Any modern papers can be used for brush writing.
Because of the long-term uses,
Xuan paper became well known by most of Chinese calligraphers.
In China,Xuanzhi,traditionally made in Anhui province,is the preferred type of paper.
It is made from the Tatar wingceltis (Pteroceltis tatarianovii),as well as other materials including rice,
the paper mulberry (Broussonetia papyrifera), bamboo, hemp,etc.
Ink and inkstick
Ink is made from lampblack (soot) and binders,
and comes in inksticks which must be rubbed with water on an inkstone until the right consistency is achieved.
Much cheaper,pre-mixed bottled inks are now available,
but these are used primarily for practice as stick inks are considered higher quality and
chemical inks are more prone to bleeding over time, making them less suitable for use in hanging scrolls.
Learning to rub the ink is an essential part of calligraphy study.
Traditionally, Chinese calligraphy is written only in black ink,
but modern calligraphers sometimes use other colors.
Calligraphy teachers use a bright orange or red ink with which they write practice characters on which students trace, or to correct students’ work.
Commonly made from stone, ceramic, or clay,
an inkstone is used to grind the solid inkstick into liquid ink and to contain the ink once it is liquid.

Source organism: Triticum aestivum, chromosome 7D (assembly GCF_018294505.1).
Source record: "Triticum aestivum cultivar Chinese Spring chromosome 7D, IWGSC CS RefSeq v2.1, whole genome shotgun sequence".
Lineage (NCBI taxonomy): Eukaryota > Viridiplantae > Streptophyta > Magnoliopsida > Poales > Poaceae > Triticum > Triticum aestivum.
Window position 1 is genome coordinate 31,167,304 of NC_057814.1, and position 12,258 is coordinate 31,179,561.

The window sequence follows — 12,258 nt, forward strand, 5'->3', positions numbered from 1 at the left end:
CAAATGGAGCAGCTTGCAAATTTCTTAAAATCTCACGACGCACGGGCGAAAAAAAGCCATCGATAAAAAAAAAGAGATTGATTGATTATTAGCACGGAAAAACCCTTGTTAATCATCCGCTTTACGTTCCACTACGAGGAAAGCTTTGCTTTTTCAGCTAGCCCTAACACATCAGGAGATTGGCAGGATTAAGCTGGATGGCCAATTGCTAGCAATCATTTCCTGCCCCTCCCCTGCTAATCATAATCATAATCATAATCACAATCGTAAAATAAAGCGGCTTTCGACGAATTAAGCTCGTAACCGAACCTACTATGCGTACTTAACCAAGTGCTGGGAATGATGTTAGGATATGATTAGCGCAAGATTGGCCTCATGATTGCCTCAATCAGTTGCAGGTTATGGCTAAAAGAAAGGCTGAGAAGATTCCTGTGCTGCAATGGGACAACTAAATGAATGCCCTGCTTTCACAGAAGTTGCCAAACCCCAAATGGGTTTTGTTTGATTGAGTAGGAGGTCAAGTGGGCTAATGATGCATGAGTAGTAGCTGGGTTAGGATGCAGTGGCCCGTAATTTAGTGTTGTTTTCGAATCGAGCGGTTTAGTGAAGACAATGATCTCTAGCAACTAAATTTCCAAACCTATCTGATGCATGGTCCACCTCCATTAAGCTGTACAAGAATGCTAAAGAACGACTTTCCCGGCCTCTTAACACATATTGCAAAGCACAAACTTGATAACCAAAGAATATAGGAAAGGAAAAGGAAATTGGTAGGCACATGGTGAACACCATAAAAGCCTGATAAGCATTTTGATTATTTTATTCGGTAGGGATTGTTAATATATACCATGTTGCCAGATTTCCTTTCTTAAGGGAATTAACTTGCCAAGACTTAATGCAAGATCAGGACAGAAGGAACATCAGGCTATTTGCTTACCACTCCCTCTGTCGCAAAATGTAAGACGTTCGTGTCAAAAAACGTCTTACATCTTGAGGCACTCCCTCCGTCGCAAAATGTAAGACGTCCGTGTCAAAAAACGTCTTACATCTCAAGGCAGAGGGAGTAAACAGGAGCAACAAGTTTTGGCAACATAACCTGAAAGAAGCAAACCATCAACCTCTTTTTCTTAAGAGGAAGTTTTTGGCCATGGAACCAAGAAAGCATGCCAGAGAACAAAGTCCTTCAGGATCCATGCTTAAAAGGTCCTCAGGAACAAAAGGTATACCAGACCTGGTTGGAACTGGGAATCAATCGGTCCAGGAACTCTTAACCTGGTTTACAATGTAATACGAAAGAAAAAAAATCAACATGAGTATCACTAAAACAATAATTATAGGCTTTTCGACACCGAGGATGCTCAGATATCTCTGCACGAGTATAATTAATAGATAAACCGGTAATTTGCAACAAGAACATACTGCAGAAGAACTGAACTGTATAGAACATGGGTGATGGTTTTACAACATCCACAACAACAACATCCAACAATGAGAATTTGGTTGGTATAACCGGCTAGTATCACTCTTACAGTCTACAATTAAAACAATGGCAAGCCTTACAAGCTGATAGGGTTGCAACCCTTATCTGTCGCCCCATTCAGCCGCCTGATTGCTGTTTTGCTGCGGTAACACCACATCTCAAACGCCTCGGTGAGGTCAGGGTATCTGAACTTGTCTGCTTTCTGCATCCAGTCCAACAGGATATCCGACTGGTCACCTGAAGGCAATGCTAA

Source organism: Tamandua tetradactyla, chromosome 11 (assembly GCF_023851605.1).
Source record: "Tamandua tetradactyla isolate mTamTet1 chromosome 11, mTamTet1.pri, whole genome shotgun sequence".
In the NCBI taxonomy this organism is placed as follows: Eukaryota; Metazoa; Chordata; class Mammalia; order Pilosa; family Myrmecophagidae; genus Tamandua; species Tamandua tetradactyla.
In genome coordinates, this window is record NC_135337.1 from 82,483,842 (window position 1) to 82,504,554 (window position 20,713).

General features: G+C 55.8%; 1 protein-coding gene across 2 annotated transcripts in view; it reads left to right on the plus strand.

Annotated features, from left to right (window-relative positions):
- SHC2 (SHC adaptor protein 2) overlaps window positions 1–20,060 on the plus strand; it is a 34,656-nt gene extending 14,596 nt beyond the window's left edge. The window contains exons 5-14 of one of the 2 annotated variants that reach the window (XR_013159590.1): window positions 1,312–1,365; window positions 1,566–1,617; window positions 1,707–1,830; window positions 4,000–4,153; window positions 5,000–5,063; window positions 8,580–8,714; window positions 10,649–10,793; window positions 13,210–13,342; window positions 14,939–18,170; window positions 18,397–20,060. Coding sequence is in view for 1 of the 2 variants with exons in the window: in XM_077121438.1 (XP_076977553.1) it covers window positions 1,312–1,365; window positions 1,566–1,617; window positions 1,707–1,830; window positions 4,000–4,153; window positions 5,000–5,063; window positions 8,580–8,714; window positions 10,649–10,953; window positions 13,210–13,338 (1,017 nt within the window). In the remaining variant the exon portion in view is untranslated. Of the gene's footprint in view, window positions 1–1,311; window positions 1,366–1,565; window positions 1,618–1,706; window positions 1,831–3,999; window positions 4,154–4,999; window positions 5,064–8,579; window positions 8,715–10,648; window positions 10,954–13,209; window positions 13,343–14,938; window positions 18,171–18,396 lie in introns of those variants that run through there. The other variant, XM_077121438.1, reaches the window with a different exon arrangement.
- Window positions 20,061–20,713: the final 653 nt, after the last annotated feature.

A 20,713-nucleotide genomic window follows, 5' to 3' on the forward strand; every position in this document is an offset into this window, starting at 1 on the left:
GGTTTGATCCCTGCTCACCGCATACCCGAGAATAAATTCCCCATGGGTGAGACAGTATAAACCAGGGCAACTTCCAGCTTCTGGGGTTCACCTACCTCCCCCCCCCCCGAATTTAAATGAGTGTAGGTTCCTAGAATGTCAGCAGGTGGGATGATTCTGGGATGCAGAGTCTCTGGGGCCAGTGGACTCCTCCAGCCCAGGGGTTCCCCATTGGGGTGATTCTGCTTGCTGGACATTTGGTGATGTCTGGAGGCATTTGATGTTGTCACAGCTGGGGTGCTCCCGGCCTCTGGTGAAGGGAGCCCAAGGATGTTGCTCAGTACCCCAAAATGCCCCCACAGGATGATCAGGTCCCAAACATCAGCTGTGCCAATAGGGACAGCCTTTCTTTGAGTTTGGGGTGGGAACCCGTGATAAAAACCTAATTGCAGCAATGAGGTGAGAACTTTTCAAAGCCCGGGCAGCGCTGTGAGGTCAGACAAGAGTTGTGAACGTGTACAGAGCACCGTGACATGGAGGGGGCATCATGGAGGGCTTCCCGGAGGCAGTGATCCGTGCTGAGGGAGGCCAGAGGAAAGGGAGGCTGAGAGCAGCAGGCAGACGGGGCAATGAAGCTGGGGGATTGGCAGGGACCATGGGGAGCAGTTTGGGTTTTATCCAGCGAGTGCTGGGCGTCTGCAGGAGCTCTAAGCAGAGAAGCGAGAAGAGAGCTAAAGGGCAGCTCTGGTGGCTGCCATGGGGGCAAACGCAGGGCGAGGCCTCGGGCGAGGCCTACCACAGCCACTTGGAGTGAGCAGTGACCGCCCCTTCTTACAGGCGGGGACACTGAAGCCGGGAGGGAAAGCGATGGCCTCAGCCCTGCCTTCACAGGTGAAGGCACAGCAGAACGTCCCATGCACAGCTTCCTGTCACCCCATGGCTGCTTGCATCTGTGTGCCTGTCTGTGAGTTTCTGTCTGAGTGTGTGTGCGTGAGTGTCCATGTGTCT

Chinese inkstones are highly prized as art objects
and an extensive bibliography is dedicated to their history and appreciation, especially in China.
Seal and seal paste
Using seal paste with a Chinese seal
Main article: Chinese seal
Calligraphic works are usually completed by the calligrapher applying one or more seals in red ink.
The seal can serve the function of a signature.
Water calligraphy or ground calligraphy is a popular pastime in China.
The existence of temporary calligraphy, or water calligraphy, is also to be noted.
This is the practice of water-only calligraphy on the floor which dries out within minutes.
This practice is especially appreciated by the new generation of retired Chinese in public parks of China.
Ink wash painting
Calligraphy has influenced ink wash painting,
which is accomplished using similar tools and techniques.
Calligraphy has influenced most major art styles in East Asia,
including Ink wash painting, a style of Chinese, Japanese, and Korean painting based entirely on calligraphy.
Traditionally,the bulk of the study of calligraphy is composed of copying strictly exemplary works
from the apprentice’s master or from reputed calligraphers,
thus learning them by rote. The master showing the ‘right way’ to draw items,
which the apprentice have to copy strictly, continuously,
until the move becomes instinctive and the copy perfect.
Deviation from the model is seen as a failure.
Competency in a particular style often requires many years of practice.
Correct strokes, stroke order, character structure, balance, and rhythm are essential in calligraphy.
A student would also develop their skills in traditional Chinese arts,
as familiarity and ability in the arts contributes to their calligraphy.